By NAOTAKA FUJITA/ Senior Staff Writer
May 22, 2020 at 07:00 JST
In October 1973, Prime Minister Kakuei Tanaka pressed Soviet leader Leonid Brezhnev into admitting during a bilateral summit that a dispute over Japan's claim to the Northern Territories constituted one of the "problems" during work to draft a joint communique.
The scene was described in detail in secret proceedings of the meeting discovered recently.
Tanaka was visiting the Soviet Union at the time. But Brezhnev, general secretary of the Soviet Communist Party, refused to discuss the territorial dispute.
In the end, both leaders confirmed verbally that Tokyo and Moscow should solve the issue of sovereignty of the four islands off the eastern coast of Hokkaido when concluding a peace treaty to formally end hostilities emanating from World War II.
Nearly 50 years later, Japan still clings to the basic stance enunciated by Tanaka in its talks with Russia over the territorial issue.
The uncovered document titled "records of Prime Minister Tanaka's Soviet visit and talks," and crafted by the Foreign Ministry's first Eastern Europe division, which dealt with the Soviet Union, is labeled, "top secret, indefinite period."
It was found in an archive of documents kept by former Prime Minister Takeo Miki, who was deputy prime minister at the time, and donated to Meiji University, his alma mater, after his death.
Full proceedings of the 1973 Japan-Soviet summit had never been brought to light until now.
According to the document, Brezhnev proposed, during the third of the four rounds of the summit held while Tanaka was in the Soviet Union, that both countries work out "principles on peace and cooperation," apart from a peace treaty, which still has not been concluded because of the territorial standoff.
Tanaka rejected the proposal out of a fear the territorial issue could be shelved.
Tanaka argued he would not agree to release a post-summit communique unless the four islands of Habomai, Shikotan, Kunashiri and Etorofu were to be expressly included in the topics of talks for concluding a peace treaty.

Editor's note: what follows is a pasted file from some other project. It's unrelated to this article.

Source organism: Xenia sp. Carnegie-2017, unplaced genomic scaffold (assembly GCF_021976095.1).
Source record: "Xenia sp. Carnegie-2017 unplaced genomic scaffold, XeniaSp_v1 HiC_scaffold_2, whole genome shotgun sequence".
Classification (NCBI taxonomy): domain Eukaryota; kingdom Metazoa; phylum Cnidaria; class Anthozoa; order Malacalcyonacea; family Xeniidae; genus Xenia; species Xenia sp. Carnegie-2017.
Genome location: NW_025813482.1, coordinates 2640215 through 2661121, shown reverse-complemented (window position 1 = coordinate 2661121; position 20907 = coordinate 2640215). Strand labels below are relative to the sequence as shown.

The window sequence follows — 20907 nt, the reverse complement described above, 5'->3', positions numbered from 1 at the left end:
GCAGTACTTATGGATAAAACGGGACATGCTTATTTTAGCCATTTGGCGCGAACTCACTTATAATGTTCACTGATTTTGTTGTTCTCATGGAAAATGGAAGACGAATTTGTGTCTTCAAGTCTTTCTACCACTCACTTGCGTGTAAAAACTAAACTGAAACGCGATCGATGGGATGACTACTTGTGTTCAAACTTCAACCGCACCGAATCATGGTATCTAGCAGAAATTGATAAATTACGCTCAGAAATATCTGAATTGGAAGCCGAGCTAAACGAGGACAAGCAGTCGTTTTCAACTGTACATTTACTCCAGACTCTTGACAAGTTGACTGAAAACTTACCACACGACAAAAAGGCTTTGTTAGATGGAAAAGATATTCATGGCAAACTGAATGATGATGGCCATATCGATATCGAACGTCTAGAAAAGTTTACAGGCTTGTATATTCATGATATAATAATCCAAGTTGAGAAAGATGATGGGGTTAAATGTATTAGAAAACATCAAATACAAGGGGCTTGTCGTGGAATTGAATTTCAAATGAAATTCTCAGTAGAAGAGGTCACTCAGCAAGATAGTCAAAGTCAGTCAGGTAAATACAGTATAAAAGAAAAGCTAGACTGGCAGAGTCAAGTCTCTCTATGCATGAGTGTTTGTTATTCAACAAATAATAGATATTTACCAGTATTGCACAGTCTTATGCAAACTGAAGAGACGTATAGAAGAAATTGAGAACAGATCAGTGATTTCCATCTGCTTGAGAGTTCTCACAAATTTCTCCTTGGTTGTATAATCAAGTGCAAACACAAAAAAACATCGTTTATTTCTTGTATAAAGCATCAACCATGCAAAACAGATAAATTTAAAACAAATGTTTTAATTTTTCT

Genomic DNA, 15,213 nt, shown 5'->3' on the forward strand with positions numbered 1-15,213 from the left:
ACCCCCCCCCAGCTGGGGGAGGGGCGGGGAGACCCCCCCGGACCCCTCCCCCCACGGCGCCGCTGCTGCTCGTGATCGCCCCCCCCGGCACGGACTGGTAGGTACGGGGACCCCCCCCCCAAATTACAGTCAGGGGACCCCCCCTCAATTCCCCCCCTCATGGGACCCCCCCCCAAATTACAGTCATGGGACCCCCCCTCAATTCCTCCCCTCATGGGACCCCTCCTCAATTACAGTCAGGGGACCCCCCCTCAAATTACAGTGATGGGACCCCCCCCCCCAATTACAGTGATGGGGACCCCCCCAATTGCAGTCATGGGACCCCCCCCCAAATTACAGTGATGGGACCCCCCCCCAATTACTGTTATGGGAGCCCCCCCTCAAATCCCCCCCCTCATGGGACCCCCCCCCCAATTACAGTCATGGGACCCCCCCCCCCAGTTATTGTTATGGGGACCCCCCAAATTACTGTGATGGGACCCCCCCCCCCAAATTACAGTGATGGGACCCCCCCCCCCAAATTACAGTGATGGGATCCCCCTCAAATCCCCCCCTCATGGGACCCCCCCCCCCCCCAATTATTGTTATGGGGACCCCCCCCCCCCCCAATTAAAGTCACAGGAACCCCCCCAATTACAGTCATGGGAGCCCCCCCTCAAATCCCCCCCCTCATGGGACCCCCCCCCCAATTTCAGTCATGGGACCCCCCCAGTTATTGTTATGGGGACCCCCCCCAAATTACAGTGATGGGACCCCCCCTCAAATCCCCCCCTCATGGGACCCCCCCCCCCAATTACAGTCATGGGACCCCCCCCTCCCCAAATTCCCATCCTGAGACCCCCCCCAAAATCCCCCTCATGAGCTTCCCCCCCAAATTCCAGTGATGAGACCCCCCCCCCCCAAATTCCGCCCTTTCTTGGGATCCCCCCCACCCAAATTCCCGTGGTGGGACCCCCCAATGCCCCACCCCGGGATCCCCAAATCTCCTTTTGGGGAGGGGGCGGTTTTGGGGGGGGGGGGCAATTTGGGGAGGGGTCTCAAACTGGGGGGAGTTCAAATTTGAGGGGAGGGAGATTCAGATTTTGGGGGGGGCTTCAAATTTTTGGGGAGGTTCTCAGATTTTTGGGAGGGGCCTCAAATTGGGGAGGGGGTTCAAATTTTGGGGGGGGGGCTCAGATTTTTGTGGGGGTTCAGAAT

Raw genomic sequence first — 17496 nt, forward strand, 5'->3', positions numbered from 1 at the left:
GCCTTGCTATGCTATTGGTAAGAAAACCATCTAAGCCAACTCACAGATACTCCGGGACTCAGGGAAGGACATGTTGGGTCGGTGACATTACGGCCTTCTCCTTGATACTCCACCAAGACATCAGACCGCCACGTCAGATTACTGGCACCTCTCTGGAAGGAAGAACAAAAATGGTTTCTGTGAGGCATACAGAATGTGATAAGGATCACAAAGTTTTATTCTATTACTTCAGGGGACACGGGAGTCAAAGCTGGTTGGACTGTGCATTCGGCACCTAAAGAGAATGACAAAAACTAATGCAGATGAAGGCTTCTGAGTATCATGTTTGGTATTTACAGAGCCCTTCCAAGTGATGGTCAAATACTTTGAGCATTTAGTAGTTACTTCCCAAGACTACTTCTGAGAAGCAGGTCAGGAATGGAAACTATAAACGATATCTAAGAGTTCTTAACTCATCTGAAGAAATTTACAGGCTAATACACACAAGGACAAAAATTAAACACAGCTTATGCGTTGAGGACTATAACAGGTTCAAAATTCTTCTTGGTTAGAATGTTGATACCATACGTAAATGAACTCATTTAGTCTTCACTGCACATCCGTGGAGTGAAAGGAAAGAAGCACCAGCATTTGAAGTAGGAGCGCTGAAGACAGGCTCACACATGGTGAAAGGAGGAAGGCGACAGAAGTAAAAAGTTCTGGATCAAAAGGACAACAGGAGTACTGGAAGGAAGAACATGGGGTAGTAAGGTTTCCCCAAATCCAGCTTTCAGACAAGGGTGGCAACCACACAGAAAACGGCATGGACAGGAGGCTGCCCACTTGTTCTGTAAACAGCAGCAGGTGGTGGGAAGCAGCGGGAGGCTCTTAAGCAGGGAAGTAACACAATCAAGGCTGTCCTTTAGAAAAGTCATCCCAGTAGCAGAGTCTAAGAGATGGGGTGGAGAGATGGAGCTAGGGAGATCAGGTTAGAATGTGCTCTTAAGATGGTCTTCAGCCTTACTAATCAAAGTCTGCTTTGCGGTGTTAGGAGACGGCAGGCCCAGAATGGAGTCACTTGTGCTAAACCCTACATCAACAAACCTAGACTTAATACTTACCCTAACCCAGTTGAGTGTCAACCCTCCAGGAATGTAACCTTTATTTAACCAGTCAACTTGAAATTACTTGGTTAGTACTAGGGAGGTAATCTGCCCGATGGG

Brezhnev retorted: "That's impossible. Continuation of the talks need not be included in the communique if that's unacceptable for you. That's Japan's problem."
During the last round of the talks, both leaders had a tit-for-tat over what the word "problems" was intended to mean in a passage of the Soviet draft of a joint communique that read, "solving the problems that have remained pending since World War II and concluding a peace treaty."
Tanaka told Brezhnev, "I want you to remember that the four islands are part of those ('problems')."
Brezhnev replied, "Ya znayu (I know)."
Tanaka pressed him again by saying, "I want you to confirm once more that the four islands are part of the 'problems.'"
Brezhnev nodded and said, "Da (Yes)."
Both parties settled on adopting the Soviet draft for the joint communique.
"The phrase 'Ya znayu' was not firm enough," Hirokazu Arai, who attended the summit in the capacity of then head of the first Eastern Europe division, told The Asahi Shimbun in an interview. "So I jotted down in a note, 'Ask once more, please.' I handed over to the prime minister via Foreign Minister Masayoshi Ohira (a later prime minister), who was sitting next to me."
The policy to resolve the issue of the four islands in concluding a peace treaty, which was confirmed verbally during the meeting, was stipulated expressly in the 1993 Tokyo Declaration at the time of a summit with Russian President Boris Yeltsin.
Japan's first National Security Strategy, which the Cabinet headed by Prime Minister Shinzo Abe approved in 2013, also reconfirmed it and called it Japan's "consistent policy."
The Soviet Union seized the four islands after it entered the war against Japan during the closing days of World War II. Diplomatic relations were restored when Prime Minister Ichiro Hatoyama visited the Soviet Union and signed the Japan-Soviet Joint Declaration in 1956.
The Soviet Union was dissolved in 1991, whereupon Russia became Japan's counterpart in the territorial talks. Russian President Vladimir Putin agreed with Abe, during his visit to Japan in 2016, that both countries should start talks toward conducting joint economic activities on the four islands.
In the meantime, Tokyo has declined to disclose records of its talks on the Northern Territories, including those dating from the time of the Soviet Union, on grounds that negotiations are still continuing with Russia.
"We are not in a position to comment on a document owned by the private sector," a Foreign Ministry representative said with regard to the newfound proceedings.
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